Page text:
News From Terre Haute, Indiana

September 9, 2008

TRACKSIDE: Competitive racing on tap with UMP modifieds

By Joe Buckles

TERRE HAUTE — Veteran short track racer Kenny Carmichael will be among the first to acknowledge that the UMP modifieds suffer from a lack of identity at the Terre Haute Action Track.

He will also quickly attest that the open-wheel machines will more than likely present the most competitive racing seen at the local half-mile clay oval this season when they appear here Friday night.

That’s when Carmichael and the UMP contingent will get the only opportunity of the year to display their talents and competitiveness at the Wabash Valley Fairgrounds.

“If they have the race track as well prepared for the modifieds as they have had for the sprint cars there’s a good chance you will see three to four wide racing,” forecasts Carmichael.

“You will see a whole lot closer racing than the sprints. Just as good if not better racing than the sprints,” predicts the North Terre Haute racer.

Carmichael concedes the mods could be a hard sale for the local promoters. The closed cockpit cars have been the subject of much unfair criticism in the past.

Serving as the support act for previous events here, the mods have often been shortchanged by promoters who have cut their track time short or canceled it all together. This despite the drivers’ and crews’ loyalty to the track and fans, and the fact that the modifieds have presented some excellent racing over the years.

As a driver who has had his share of success in both the sprints and mods, Carmichael is well qualified to speak on the caliber of racing offered by the modifieds.

Many misconceptions exist about the mods such as being easier to drive and more affordable to race than their more recognized sprint counterparts.

He’s quick to dispel such thoughts on both fronts.

As a three-time sprint car track champion, Carmichael says the mods can be a handful to drive on any given night.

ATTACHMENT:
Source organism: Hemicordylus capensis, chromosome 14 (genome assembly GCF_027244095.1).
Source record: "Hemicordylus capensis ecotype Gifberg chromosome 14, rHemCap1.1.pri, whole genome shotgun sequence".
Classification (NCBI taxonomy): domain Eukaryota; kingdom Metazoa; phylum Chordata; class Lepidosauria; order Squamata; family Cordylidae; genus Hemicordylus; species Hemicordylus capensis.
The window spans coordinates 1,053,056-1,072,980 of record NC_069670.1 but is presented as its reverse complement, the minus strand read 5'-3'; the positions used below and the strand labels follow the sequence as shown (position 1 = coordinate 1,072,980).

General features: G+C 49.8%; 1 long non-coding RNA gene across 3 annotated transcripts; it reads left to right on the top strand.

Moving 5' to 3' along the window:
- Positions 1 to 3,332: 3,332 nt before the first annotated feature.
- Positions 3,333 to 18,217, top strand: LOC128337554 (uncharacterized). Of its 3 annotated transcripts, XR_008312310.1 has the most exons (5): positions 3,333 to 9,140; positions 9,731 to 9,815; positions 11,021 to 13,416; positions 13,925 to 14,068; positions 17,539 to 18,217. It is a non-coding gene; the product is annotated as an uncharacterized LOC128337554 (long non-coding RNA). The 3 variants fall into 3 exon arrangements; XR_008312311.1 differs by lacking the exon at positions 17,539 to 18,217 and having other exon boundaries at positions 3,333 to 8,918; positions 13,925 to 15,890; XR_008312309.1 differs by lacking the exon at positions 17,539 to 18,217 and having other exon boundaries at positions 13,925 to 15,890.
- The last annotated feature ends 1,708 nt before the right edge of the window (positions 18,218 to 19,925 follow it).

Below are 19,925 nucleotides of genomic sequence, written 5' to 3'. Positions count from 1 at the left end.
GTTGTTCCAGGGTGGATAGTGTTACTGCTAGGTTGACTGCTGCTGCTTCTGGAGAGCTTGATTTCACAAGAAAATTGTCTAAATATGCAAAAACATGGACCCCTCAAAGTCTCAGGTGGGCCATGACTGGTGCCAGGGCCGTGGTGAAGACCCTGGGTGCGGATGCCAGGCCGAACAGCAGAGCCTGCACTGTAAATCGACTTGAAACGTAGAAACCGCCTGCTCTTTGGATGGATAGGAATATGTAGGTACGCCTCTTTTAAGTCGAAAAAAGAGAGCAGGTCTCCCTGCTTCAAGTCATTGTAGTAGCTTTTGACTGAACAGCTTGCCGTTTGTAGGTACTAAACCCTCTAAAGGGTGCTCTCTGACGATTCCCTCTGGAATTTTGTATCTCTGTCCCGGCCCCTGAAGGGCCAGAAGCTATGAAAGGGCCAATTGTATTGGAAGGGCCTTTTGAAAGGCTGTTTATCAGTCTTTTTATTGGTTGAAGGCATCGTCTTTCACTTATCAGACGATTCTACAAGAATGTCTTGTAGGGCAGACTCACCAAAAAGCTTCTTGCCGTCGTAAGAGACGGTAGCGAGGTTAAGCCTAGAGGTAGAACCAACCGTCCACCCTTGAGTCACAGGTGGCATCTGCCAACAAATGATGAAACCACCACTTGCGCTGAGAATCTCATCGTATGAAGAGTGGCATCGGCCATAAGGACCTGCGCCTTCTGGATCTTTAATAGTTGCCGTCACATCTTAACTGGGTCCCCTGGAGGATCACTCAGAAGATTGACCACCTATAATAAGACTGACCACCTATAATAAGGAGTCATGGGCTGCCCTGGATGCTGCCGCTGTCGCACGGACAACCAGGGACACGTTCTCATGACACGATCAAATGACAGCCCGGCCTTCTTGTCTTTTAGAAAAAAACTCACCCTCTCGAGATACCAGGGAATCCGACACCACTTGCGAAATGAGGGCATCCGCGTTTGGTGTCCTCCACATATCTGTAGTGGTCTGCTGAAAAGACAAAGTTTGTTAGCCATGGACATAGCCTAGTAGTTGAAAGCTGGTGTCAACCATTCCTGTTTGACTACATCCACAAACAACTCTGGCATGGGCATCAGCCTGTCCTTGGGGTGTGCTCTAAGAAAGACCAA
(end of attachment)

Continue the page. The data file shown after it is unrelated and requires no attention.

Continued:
“They are by nature an ill-handling race car because of the horsepower to tire size ratio. You’re on the edge the whole time you’re in one. It’s more seat-of-the pants racing than in a sprint car,” offered the well-respected racer.

“Sprint cars are designed to go in circles. Modifieds you have to make go in a circle. They are overpowered for what you’re running with. That’s the challenge of running the modifieds,” he explained.

Carmichael is expected to drive one of two cars entered by local owner Albert Gardner. He says running the modifieds can make one an all-around better race car driver.

He cites area USAC racer Shane Cottle, who has sharpened his skills as a racer after time spent in the modifieds.

“Shane started out in the sprints then went to the modifieds,” Cottle said. “He’s back in the sprints and is a better sprint car driver today because of the time he spent in mods.”

A winner of over 25 modified features Carmichael says the underrated mods are designed for closer racing.

“The mods are open wheel but you will see plenty of wheel banging. That’s something that you don’t want to do in a sprint car,” he added.

The cost factors to go modified racing is much the same as it is for the sprints. If you want to field a competitive modified expect to shell out $10,000 to $15,000 for an engine and nearly the same for a rolling chassis.

One advantage for potential modified car owners is that the mods have a uniform set of rules that make them eligible to race at almost any race track in the country.

Friday’s card is the final stop on the Wolfpack Challenge circuit, a series that has produced eight different winners in the nine races run thus far.

Series founder Tim Wolfe says fans can expect to see some of the most competitive racing of the season at THAT.

“I wouldn’t be surprised if you don’t see three and four abreast racing. The racing is that competitive these days. It ought to be a great show,” offered Wolfe.

n Indy bound — Officials at Action City Dragway USA have announced the traveling roster that will compete in the Summit ET Bracket Racing Series Division 3 runoffs at O’Reilly Raceway Park this weekend.

Super Pro Team members include Jake Orman, Lance Stillwell, Tommy Smith, Bob Prose, Tony Virgillio, Jeff Joslin, Dustin Brenton, Cory Brenton, Justin Lourash, Mike Lourash, Paul Thompson and Steven Thompson.

Pro class will be represented by Thad Mann, Ron Seals, Rick Seals, Gary Arola, Mike Tewell, Rob Robinson, Gary Hoggatt, Ron (Tony) Price, Earl Gordon and Troy Mann.

In Sportsman, Jeff Lathrop, Chad Eaton, Bill Hamstra, Rusty Spencer, Jeff Vaughn, Dave Vaughn, Tony Virgillio, Adam Price and Bill Lewis will carry the local colors.

Brad Miles will compete in Super Pro Motorcycle and Austin Tewell and Zack Gosnell in the High School Division.

Joe Buckles can be reached at jbuckles4@verizon.net.